“The thing that’s good about radio is you’re basically driving in the car with somebody and talking to them, and telling them a story,” he said. “It’s very intimate. It’s almost like the listener’s participating with you.”

Rep. candidates for gov. Keith Downey, Jeff Johnson, Mary Giuliani Stephens
MPR News editor Mike Mulcahy hosts a discussion with three Republican candidates for governor, from left, Keith Downey, Jeff Johnson and Mary Giuliani Stephens.
MPR News file photo

Mulcahy covered some of the biggest political stories of those decades, including Jon Grunseth’s last-minute withdrawal from the 1990 Minnesota governor’s race after a sex scandal, leading to Arne Carlson’s surprise upset win.

He got to know Paul Wellstone while covering his 1990 campaign for U.S. Senate. When the senator died in a plane crash in 2002 along with his wife, daughter and five others, Mulcahy was live on the radio almost immediately, sharing the shocking news with listeners as it unfolded. The same was true with the Sept. 11 terror attacks.

“Whenever something like that happens, you just want to go on and do the best you can to pass along the information you have,” he said. “It's only later that you stop and think about it.”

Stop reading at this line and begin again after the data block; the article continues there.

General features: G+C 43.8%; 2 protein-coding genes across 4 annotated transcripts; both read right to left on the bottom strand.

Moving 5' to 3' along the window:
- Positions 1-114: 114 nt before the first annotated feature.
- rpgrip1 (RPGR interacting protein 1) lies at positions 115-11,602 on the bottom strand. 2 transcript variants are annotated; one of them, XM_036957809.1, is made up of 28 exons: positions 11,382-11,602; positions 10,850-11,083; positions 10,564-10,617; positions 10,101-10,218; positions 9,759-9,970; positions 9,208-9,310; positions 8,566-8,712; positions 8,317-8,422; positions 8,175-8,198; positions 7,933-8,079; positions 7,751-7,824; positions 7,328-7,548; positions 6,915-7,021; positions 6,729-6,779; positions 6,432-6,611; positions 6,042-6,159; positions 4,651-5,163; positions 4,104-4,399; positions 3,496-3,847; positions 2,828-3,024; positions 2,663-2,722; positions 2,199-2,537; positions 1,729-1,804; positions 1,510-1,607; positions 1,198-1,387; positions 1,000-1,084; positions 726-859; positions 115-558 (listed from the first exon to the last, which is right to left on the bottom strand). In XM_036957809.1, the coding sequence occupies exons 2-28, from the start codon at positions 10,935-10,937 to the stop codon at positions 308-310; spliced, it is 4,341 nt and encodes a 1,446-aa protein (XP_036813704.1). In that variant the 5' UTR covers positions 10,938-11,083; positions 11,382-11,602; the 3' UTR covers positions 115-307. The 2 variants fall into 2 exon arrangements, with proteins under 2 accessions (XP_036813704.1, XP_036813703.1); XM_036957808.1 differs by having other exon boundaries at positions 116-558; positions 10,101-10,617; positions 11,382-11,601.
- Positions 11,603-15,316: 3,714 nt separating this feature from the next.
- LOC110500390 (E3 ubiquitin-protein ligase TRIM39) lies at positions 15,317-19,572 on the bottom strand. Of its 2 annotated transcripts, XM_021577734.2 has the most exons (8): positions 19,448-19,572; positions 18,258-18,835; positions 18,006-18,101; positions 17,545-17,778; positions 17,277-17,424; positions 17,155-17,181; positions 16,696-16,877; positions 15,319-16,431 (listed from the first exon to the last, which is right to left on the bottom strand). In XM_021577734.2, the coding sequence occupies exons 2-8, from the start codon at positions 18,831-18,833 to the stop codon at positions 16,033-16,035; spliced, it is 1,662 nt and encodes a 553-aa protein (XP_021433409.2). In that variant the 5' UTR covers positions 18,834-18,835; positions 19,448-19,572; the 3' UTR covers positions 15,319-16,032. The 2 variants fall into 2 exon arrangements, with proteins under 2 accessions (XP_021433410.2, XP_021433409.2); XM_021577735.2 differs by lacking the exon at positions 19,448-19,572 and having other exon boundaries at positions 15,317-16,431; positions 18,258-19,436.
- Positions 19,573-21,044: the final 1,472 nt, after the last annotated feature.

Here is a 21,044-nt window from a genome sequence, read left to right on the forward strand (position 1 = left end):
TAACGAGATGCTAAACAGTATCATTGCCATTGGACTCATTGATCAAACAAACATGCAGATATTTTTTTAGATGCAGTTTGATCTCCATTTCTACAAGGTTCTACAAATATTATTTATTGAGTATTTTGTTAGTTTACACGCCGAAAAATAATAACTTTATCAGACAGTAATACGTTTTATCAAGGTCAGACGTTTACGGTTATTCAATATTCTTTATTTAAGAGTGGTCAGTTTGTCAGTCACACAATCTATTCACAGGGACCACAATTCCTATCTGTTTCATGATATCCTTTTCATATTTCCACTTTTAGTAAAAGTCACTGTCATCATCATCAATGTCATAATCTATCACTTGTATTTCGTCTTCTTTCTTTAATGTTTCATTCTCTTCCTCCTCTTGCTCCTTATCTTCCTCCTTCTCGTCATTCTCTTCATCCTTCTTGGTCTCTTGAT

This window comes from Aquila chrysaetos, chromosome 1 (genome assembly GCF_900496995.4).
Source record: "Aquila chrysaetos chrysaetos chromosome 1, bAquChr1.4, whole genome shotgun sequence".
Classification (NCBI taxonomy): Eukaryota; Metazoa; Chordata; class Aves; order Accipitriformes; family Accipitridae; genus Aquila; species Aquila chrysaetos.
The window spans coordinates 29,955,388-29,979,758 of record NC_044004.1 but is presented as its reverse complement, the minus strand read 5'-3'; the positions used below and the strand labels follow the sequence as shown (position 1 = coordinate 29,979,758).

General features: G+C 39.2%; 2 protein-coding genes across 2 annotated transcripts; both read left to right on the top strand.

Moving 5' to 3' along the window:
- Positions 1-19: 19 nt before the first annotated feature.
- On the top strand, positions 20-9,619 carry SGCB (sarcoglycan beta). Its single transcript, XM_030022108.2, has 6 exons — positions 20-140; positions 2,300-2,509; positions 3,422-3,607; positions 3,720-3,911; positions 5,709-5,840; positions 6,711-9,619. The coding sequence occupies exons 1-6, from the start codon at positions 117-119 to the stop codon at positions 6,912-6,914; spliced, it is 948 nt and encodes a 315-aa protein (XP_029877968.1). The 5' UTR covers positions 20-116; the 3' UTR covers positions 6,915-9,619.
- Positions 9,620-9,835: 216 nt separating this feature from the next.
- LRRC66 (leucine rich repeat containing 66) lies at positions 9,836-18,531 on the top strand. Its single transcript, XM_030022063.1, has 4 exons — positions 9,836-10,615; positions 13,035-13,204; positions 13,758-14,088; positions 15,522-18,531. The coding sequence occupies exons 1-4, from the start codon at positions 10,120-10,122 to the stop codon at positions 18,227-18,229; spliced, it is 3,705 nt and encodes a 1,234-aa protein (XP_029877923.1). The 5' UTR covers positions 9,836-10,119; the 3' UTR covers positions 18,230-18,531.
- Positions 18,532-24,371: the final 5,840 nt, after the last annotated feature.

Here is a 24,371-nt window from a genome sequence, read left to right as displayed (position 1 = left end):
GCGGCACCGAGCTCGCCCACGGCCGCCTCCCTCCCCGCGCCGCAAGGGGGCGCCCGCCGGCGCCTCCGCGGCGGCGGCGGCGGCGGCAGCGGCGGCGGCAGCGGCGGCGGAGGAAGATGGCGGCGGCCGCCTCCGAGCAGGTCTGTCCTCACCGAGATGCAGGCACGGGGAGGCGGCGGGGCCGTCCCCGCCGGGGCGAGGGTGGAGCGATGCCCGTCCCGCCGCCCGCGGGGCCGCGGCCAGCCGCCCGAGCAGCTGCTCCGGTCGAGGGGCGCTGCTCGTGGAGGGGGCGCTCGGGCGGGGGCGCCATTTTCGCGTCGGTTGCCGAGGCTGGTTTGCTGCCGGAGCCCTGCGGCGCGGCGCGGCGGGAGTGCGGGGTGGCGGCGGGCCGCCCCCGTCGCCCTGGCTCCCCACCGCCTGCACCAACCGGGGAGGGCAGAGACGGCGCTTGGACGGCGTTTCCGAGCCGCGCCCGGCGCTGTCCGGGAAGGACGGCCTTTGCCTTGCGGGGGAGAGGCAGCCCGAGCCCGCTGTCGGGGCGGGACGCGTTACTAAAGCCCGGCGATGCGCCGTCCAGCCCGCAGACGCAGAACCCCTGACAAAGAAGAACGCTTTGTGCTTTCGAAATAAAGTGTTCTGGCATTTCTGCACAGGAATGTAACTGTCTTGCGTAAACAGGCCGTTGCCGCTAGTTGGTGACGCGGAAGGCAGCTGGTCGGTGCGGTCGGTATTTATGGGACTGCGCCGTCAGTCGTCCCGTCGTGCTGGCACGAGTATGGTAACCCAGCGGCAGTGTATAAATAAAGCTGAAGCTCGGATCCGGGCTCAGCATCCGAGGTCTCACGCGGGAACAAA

After “Midday” host Gary Eichten retired in 2012, Mulcahy began hosting “Politics Friday.” The hour-long program gives political figures a chance to debate issues at length, without interruptions or arguing.

Mulcahy said he tried to make the show interesting, even for people who aren’t enmeshed in politics.

“I feel like if people are yelling at each other on that program, I've failed,” he said. “I'm trying to just talk and let people get their ideas out, and try to give some perspective.”

Michael Mulcahy
"The Ernies," from left, Mike Mulcahy, Chris Roberts, Bill Catlin, Chris Julin, Mike Pengra and John Biewen.
Courtesy of Chris Roberts

He frequently moderated political debates, and was known for asking tough but fair questions.

“He never let himself get caught up in the charged rhetoric,” said Bakst, who’s worked for Mulcahy since 2016. “He was very careful to let the guests have room to explain things. But also, when he needed to press them on things, he did that.”